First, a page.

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Department of Dysfunction

 

The time has come for a true investigation into the inner workings, training and management of the Albany Police Department. An investigation that is not overseen by Mayor Jerry Jennings or one of the many police chiefs he has appointed during his tenure as mayor.

In Albany, scandal, like sand on a beach, is cyclically washed away and redeposited. Just a week ago, Albany was rocked by a story, by Brendan Lyons of the Times Union, about the Albany Police Department’s alleged illegal cavity searching of Lisa Shutter on the streets of West Hill.

While horror stories about APD profiling in the city have been around for some time, it seemed the issue was finally getting the attention it deserved. And then came the stunning news about Gov. Eliot Spitzer.

The Spitzer sex scandal eclipsed Lyons’ follow-up report that another woman had come forward alleging the same sort of treatment by the APD. But the many stories of police misconduct, especially allegations made by Lisa Shutter that internal affairs advised her to not bring her case to the Albany Citizens’ Police Review Board, must not be forgotten by the citizens or officials of the city of Albany.

Shutter’s allegations regarding internal affairs’ advice to not involve the ACPRB demonstrate that officials in the APD have no regard for the body created to restore and promote trust between them and a large part of the community—the part that has been disenfranchised, scared and, possibly, underserved and abused by its officers.

Although it is reassuring that Albany County District Attorney David Soares will be looking into the case, far more must be done to ensure responsibility within the APD and accountability from the politicians who oversee it. It is time to create an independent authority that can receive citizens’ complaints and investigate claims separate from any internal investigations. The ACRPB is simply impotent and needs to be replaced. A citywide effort must be undertaken to create a new authority, and that effort must not be dominated by Police Chief James Tuffey or Jennings.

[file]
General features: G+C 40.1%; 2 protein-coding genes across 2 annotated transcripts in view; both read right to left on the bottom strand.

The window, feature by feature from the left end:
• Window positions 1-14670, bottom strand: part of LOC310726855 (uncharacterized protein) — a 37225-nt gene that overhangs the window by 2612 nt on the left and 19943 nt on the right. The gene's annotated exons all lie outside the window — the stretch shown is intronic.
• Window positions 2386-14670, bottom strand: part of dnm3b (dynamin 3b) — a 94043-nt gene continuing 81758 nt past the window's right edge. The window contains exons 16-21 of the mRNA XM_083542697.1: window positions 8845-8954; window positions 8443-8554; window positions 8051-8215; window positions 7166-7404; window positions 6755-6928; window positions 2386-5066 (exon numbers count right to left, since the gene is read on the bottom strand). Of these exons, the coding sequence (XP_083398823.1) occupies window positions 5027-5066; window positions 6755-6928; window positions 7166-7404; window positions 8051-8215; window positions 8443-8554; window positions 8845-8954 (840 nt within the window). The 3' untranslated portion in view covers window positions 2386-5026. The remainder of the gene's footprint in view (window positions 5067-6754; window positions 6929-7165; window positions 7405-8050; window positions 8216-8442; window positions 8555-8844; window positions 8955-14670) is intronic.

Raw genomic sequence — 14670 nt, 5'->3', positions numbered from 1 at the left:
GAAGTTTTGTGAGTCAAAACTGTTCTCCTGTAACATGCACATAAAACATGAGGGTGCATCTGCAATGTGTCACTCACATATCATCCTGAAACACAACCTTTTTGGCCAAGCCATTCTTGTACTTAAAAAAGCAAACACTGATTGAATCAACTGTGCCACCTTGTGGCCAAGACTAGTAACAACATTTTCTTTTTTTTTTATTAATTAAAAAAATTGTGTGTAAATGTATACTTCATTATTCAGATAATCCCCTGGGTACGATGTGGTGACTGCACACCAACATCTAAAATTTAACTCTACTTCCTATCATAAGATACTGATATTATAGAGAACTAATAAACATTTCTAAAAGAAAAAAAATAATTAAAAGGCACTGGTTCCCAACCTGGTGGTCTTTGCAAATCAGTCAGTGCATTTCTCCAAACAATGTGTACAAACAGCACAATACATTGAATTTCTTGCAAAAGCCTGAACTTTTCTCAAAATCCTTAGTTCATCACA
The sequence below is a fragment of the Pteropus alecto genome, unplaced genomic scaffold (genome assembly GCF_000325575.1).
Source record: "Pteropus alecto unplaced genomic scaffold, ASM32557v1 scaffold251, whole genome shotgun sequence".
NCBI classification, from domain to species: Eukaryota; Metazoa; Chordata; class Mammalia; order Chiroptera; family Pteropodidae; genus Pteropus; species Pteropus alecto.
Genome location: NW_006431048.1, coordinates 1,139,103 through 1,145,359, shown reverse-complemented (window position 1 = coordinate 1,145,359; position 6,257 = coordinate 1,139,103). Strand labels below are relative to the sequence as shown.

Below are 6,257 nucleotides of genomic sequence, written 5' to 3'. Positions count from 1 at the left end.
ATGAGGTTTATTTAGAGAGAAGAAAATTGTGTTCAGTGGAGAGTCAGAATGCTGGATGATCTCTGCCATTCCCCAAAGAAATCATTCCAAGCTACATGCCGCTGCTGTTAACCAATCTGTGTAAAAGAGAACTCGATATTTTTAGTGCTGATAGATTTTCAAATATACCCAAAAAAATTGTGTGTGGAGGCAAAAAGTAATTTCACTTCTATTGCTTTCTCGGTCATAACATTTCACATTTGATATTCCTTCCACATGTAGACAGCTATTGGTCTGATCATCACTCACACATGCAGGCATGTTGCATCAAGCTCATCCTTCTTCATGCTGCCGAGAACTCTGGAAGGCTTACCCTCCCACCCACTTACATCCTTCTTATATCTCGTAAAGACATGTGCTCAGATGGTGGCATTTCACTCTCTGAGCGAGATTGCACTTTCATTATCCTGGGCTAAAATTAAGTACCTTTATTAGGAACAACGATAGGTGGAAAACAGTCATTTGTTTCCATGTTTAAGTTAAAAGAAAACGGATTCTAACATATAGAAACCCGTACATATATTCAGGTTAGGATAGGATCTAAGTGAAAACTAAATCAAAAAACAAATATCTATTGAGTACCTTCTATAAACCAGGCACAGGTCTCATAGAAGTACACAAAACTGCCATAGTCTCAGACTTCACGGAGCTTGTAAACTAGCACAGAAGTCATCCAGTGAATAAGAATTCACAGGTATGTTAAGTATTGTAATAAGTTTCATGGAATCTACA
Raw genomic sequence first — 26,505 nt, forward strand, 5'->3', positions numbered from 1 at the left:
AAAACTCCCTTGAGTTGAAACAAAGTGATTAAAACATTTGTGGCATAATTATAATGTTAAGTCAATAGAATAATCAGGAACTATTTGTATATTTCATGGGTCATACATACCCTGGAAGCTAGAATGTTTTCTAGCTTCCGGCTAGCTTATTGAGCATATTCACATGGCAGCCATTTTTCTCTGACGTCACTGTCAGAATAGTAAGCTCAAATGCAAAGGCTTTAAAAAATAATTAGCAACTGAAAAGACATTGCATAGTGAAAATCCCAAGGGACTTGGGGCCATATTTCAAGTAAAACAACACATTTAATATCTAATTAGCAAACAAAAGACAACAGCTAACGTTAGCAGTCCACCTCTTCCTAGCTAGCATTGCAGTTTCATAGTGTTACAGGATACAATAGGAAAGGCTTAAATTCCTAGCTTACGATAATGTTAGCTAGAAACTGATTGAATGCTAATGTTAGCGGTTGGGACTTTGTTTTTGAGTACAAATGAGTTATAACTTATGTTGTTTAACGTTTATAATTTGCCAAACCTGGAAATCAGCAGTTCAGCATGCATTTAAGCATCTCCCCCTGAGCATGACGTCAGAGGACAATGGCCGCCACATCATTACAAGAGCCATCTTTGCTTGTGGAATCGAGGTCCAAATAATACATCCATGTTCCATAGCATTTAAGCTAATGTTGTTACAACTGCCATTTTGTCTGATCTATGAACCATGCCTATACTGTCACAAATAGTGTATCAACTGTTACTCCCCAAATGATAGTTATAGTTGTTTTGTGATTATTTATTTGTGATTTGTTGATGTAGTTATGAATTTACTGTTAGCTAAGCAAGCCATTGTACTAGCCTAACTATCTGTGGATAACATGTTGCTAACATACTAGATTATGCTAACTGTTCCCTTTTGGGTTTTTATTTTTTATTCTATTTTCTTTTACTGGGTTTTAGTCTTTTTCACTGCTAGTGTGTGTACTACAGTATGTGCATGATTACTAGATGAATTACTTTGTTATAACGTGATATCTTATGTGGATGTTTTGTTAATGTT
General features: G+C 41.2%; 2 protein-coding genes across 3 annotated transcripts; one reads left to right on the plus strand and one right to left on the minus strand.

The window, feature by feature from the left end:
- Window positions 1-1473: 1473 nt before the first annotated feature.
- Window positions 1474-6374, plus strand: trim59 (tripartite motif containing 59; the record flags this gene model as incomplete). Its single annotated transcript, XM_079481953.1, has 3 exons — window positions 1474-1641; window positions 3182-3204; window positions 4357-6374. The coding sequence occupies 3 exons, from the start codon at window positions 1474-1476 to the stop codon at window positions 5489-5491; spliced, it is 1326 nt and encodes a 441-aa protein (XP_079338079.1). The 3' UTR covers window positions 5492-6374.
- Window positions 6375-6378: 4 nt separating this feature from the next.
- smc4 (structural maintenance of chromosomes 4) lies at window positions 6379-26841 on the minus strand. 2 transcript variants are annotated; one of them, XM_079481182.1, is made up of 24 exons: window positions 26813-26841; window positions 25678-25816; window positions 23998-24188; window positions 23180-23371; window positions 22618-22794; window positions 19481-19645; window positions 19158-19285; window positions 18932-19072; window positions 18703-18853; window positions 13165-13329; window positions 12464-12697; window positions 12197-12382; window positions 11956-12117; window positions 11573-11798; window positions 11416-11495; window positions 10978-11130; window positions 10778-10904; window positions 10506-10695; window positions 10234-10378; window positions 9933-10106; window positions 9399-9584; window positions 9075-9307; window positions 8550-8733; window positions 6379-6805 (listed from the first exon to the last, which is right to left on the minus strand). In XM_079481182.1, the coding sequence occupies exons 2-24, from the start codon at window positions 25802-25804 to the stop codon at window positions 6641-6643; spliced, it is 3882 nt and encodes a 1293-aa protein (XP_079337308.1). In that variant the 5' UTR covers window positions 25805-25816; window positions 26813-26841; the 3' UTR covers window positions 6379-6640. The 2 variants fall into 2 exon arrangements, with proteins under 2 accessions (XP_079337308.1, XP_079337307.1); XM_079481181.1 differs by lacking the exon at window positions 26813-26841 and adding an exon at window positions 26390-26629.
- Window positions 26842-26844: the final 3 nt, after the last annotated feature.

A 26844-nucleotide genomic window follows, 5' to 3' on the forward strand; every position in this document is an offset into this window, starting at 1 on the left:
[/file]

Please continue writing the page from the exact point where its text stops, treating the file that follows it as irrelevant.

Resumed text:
Tuffey has failed to give the Albany Common Council answers about the illegal sale of guns by members of his department, and there is no reason to expect him to be forthcoming with answers about these latest allegations of abuse.

The Times Union’s Fred LeBrun has called for the APD to hand Shutter’s case over to the ACPRB, but in our eyes that action is simply too little, too late.

The ACPRB is already seen by many as a weak body, expertly controlled and directed by the APD. Without subpoena power and the power to independently investigate, the ACRPB is at the APD’s mercy. By its constitution, it has few resources to bring to bear in dealing with cases of the magnitude of Shutter’s. In fact, it is impossible for the ACPRB to note whether a single officer has been involved in multiple complaints.

Experts on law enforcement note that police departments with police ombudsmen or review boards with independent investigatory power generally have a friendlier and more open relationship with the communities they serve.

Therefore, we believe it is time that the APD and the police union realize that the community’s trust in them is at stake, and it is necessary for them to submit themselves to a thorough, independent investigation. Not only does the ACRPB need more power, it also needs more independence. For far too long Jennings has made the city’s departments his political tools. The result for the APD is a department whose standards have continually deteriorated, while its members work in constant uncertainty.

Conduct in the APD has put the city in both legal and financial jeopardy through the many potential and real lawsuits alleging brutality and civil-rights violations it has had to respond to. A recent suit against the city that found officer William Bonnani guilty of brutality will cost the city $265,000 dollars—a price our financially burdened city can not afford. And yet Bonnani still serves as a police officer. It may well be time to involve the U.S. Justice Department in the affairs of the APD to ensure that our officers are trained properly, understand the neighborhoods they serve and know right from wrong.

In the next few weeks we will hear calls for reform from the community, activists and members of the Albany Common Council. It would be wise for Jennings and Tuffey to stop stonewalling. The city has suffered enough from the pair’s determination to play their hands close to their vests. For too long we have heard Tuffey and Jennings invoke tones of President George W. Bush by telling concerned citizens and council people that they know best and have things under control. The evidence is more than ample that things are far from under control.


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